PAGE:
Breath/Blood Tests & Conroe DWI Charges
Decades Spent Serving Clients in Montgomery, TX
In Texas, the definition of "intoxicated" includes having a blood alcohol concentration (BAC) of 0.08 percent or more. In order to determine your BAC, the law enforcement officer will ask you to submit to either a blood test or breath test, which will be conducted at the local hospital (although it can sometimes be taken at the jail).
Although a "failed" or "refused" breath or blood test may impact your chances of avoiding a DWI conviction, Conroe DWI attorney Doug Atkinson can work to challenge this evidence against you, whether it is physical evidence or the arresting officer's testimony.
Understanding the Breath Test
A breath test is conducted on a machine called an Intoxilyzer which uses the spectroscopy method—measuring the amount of light that is absorbed in a particular substance. The higher the concentration, the more light is absorbed and the higher the readout.
How Is It Administered?
You will be asked to blow into a mouthpiece. The air goes through a heated tube. Once the air enters the main chamber, light is shined into the cylinder.
The breath sample will absorb the light at a certain rate. The more light that is absorbed, the higher the concentration of alcohol. The machine will then compute the light absorption into a BAC value.
Are the Results Accurate?
The government wants to use the results of the Intoxilyzer to prosecute you. However, there are many fallacies in the Intoxilyzer.
For instance, a few areas of malfunction may include:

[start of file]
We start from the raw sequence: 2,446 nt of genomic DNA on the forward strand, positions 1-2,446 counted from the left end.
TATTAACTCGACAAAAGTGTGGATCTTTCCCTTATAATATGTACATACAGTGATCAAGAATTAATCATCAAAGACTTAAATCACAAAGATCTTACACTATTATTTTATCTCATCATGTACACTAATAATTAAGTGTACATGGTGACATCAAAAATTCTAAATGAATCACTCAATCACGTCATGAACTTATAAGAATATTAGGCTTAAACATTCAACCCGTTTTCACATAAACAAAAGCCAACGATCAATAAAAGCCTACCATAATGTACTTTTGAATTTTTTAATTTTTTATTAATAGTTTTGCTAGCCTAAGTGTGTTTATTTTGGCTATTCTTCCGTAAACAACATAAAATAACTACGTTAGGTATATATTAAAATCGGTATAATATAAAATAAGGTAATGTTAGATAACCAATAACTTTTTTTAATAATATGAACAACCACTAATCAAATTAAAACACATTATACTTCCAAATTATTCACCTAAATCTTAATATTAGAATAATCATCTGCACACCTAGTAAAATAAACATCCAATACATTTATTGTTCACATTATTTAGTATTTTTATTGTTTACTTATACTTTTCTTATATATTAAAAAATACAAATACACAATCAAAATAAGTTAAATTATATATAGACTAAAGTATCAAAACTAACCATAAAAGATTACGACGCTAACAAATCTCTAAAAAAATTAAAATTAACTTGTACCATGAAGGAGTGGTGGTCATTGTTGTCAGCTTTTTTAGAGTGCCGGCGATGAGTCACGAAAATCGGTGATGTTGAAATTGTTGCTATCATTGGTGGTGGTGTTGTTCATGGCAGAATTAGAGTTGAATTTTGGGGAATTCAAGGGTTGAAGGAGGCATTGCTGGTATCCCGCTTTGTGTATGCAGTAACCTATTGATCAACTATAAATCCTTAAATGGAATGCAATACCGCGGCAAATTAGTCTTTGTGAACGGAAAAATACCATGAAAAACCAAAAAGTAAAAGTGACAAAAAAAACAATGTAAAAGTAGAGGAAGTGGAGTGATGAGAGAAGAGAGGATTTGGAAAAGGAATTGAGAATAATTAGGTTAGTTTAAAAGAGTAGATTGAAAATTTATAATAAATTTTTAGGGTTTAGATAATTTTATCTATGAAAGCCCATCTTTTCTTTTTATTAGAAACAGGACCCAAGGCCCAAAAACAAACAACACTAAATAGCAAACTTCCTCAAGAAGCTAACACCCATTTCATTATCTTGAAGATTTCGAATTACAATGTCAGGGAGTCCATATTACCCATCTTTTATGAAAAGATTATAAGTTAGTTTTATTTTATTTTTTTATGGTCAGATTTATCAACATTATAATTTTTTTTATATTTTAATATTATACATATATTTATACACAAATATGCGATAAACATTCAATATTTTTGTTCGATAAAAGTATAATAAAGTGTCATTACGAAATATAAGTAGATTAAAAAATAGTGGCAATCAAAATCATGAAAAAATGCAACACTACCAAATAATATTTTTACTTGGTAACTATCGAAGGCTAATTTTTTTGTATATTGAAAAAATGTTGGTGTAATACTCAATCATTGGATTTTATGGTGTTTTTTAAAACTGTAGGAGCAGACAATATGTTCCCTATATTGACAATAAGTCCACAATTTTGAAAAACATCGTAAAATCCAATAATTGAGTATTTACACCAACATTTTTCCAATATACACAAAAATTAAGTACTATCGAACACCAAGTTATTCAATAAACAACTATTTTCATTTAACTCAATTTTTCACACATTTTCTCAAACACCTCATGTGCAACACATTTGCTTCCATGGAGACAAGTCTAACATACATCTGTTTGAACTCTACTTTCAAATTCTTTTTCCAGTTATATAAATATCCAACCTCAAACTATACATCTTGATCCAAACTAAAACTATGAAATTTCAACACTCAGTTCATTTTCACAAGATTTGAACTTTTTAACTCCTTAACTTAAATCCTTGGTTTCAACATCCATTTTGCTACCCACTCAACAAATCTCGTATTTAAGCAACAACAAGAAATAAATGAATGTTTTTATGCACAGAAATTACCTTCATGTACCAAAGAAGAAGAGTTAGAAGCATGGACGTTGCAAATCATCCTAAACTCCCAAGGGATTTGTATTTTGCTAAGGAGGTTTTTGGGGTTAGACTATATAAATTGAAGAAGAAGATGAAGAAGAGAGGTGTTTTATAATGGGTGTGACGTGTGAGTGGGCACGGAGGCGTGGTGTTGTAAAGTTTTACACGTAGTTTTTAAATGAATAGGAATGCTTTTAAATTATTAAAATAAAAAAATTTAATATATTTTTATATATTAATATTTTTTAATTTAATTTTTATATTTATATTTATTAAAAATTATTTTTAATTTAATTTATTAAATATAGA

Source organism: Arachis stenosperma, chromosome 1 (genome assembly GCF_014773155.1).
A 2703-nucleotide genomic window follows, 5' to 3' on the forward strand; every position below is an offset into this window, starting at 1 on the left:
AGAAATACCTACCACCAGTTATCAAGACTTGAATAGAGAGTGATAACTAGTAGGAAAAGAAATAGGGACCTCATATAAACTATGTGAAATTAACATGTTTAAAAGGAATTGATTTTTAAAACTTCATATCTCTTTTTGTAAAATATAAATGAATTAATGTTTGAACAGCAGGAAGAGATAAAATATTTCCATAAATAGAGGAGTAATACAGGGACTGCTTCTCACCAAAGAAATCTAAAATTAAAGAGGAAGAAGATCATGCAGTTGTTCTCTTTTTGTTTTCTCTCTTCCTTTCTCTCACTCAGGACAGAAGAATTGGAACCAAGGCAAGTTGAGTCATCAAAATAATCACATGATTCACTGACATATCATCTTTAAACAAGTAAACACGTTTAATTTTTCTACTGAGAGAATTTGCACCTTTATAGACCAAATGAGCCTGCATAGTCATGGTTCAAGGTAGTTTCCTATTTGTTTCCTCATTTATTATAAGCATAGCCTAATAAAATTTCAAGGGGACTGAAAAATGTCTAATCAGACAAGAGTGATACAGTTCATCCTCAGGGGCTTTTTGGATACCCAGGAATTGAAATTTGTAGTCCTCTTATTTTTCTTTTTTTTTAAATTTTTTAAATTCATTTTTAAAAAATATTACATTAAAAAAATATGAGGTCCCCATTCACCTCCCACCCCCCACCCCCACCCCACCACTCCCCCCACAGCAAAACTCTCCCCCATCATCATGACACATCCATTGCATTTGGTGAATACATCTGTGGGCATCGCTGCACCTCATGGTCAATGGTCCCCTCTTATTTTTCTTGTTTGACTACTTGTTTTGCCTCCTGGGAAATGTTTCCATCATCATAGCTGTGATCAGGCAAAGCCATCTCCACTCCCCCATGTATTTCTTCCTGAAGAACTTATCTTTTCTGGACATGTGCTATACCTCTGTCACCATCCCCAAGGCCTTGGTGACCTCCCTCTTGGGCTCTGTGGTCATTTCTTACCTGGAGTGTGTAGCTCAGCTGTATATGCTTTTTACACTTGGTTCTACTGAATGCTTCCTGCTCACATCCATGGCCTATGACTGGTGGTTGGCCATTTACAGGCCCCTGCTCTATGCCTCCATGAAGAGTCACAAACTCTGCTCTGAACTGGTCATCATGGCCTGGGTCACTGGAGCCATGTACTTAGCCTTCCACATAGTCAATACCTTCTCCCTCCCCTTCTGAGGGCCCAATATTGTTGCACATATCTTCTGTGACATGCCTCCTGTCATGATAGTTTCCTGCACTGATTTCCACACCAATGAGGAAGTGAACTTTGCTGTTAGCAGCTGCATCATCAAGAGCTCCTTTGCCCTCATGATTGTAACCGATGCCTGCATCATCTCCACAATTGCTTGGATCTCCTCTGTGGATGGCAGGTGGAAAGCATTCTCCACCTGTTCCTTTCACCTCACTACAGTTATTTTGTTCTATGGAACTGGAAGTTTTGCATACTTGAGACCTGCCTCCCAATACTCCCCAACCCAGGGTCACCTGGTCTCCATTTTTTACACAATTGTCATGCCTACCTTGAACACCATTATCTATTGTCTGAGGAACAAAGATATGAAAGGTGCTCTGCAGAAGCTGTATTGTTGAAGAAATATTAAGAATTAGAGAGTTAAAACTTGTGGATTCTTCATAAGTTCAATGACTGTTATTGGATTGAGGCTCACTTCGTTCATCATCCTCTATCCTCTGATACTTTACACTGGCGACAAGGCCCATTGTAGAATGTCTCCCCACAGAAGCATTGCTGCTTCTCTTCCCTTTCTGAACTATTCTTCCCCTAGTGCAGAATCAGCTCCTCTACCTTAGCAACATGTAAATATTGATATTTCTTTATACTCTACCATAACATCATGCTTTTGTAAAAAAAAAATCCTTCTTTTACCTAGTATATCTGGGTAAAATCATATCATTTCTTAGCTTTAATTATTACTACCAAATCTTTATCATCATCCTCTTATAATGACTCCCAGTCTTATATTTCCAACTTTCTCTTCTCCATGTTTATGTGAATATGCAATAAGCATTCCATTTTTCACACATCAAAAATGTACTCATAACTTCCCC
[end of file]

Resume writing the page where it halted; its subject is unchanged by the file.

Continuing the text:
- The machine is only periodically checked for proper function and accuracy
- The machine tests itself to determine if is malfunctioning
- The machine is not required to perform perfectly by law
- The machine has a rate of error of 0.02 allowable between the two breath specimens
- The machine may be contaminated by previous users
- The machine is not warrantied by the manufacturer to read accurately
- The machine assumes everyone tested will have the same blood/breath ratio
- The machine cannot tell what your BAC was at the time of driving
- A fever may cause the machine to read higher
- Some substances in your body may cause the machine to read incorrectly even though they are not alcohol
- Radio frequency interference can cause the Intoxilyzer to read incorrectly
- Mouth alcohol from belching can cause abnormally high readings
- GERD or acid reflux can cause the Intoxilyzer to read incorrectly
A blood test must be conducted under the rules of the Texas Transportation Code.
The sample must be taken:
- At the request of a law enforcement officer
- By a physician, qualified technician, chemist, registered professional nurse, or licensed vocation nurse
- In a sanitary place
How Is the Test Administered?
The blood specimen is usually taken at the hospital by a nurse. The nurse will clean the injection area with an antiseptic. Then, the blood is drawn into a tube and refrigerated.
Are the Results Accurate?
A blood test may be inaccurate for several reasons.
Your DWI lawyer can ask such questions as:
- Did the nurse who drew the blood use a non-alcoholic swab to clean the injection area? If the nurse used an alcohol swab, the test results could be compromised.
- What type of container did the nurse use to collect the blood? If it was not a vacutainer tube containing an anticoagulant and sodium fluoride preservative, a whole blood test cannot be conducted because the results are not reliable.
- Was the blood immediately refrigerated? If the sample was not refrigerated, the test results could be compromised.
- How was the BAC test conducted? If the technician did not use a gas-chromatography test, then the BAC analysis may be inaccurate.
- When was the test taken? The blood test cannot tell what the BAC was at the time of driving—only what it was at the time of the test.
- Was the blood properly handled and a “chain of custody” preserved to allow the blood to be utilized by the government at all in trial? If not, the blood will not be admitted into evidence.
Challenge breath test and blood test results. Contact Conroe DWI attorney Doug Atkinson today by calling (936) 681-0031.